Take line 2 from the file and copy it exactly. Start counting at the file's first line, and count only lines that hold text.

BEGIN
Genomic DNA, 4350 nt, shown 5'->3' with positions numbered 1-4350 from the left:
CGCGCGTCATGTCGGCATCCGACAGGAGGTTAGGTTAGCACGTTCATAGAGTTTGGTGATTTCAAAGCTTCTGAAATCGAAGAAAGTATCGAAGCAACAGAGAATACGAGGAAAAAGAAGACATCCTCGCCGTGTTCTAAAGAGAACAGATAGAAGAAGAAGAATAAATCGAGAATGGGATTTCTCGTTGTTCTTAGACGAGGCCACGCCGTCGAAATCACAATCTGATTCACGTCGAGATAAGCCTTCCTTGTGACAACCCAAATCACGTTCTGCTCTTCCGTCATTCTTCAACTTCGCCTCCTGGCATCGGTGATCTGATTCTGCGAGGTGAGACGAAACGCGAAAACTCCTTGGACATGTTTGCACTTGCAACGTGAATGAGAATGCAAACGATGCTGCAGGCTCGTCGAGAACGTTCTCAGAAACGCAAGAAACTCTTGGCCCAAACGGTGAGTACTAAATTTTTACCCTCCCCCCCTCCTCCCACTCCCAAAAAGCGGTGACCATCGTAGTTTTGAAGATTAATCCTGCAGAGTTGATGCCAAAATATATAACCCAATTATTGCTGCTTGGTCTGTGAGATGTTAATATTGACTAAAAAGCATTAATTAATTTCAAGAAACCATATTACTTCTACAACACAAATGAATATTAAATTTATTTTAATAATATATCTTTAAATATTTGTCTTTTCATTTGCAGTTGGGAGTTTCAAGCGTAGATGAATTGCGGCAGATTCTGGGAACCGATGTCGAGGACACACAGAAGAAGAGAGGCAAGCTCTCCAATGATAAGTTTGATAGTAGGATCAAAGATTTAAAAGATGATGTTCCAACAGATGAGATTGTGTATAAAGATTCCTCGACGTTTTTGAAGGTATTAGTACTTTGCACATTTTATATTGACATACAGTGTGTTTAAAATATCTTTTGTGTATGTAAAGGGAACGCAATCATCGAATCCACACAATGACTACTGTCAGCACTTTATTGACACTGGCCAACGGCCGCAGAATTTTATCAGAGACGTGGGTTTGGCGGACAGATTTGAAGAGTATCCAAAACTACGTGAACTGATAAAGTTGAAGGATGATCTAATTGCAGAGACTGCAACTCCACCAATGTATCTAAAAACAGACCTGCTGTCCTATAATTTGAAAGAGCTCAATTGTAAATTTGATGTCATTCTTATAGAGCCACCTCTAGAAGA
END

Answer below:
CGCGCGTCATGTCGGCATCCGACAGGAGGTTAGGTTAGCACGTTCATAGAGTTTGGTGATTTCAAAGCTTCTGAAATCGAAGAAAGTATCGAAGCAACAGAGAATACGAGGAAAAAGAAGACATCCTCGCCGTGTTCTAAAGAGAACAGATAGAAGAAGAAGAATAAATCGAGAATGGGATTTCTCGTTGTTCTTAGACGAGGCCACGCCGTCGAAATCACAATCTGATTCACGTCGAGATAAGCCTTCCTTGTGACAACCCAAATCACGTTCTGCTCTTCCGTCATTCTTCAACTTCGCCTCCTGGCATCGGTGATCTGATTCTGCGAGGTGAGACGAAACGCGAAAACTCCTTGGACATGTTTGCACTTGCAACGTGAATGAGAATGCAAACGATGCTGCAGGCTCGTCGAGAACGTTCTCAGAAACGCAAGAAACTCTTGGCCCAAACGGTGAGTACTAAATTTTTACCCTCCCCCCCTCCTCCCACTCCCAAAAAGCGGTGACCATCGTAGTTTTGAAGATTAATCCTGCAGAGTTGATGCCAAAATATATAACCCAATTATTGCTGCTTGGTCTGTGAGATGTTAATATTGACTAAAAAGCATTAATTAATTTCAAGAAACCATATTACTTCTACAACACAAATGAATATTAAATTTATTTTAATAATATATCTTTAAATATTTGTCTTTTCATTTGCAGTTGGGAGTTTCAAGCGTAGATGAATTGCGGCAGATTCTGGGAACCGATGTCGAGGACACACAGAAGAAGAGAGGCAAGCTCTCCAATGATAAGTTTGATAGTAGGATCAAAGATTTAAAAGATGATGTTCCAACAGATGAGATTGTGTATAAAGATTCCTCGACGTTTTTGAAGGTATTAGTACTTTGCACATTTTATATTGACATACAGTGTGTTTAAAATATCTTTTGTGTATGTAAAGGGAACGCAATCATCGAATCCACACAATGACTACTGTCAGCACTTTATTGACACTGGCCAACGGCCGCAGAATTTTATCAGAGACGTGGGTTTGGCGGACAGATTTGAAGAGTATCCAAAACTACGTGAACTGATAAAGTTGAAGGATGATCTAATTGCAGAGACTGCAACTCCACCAATGTATCTAAAAACAGACCTGCTGTCCTATAATTTGAAAGAGCTCAATTGTAAATTTGATGTCATTCTTATAGAGCCACCTCTAGAAGA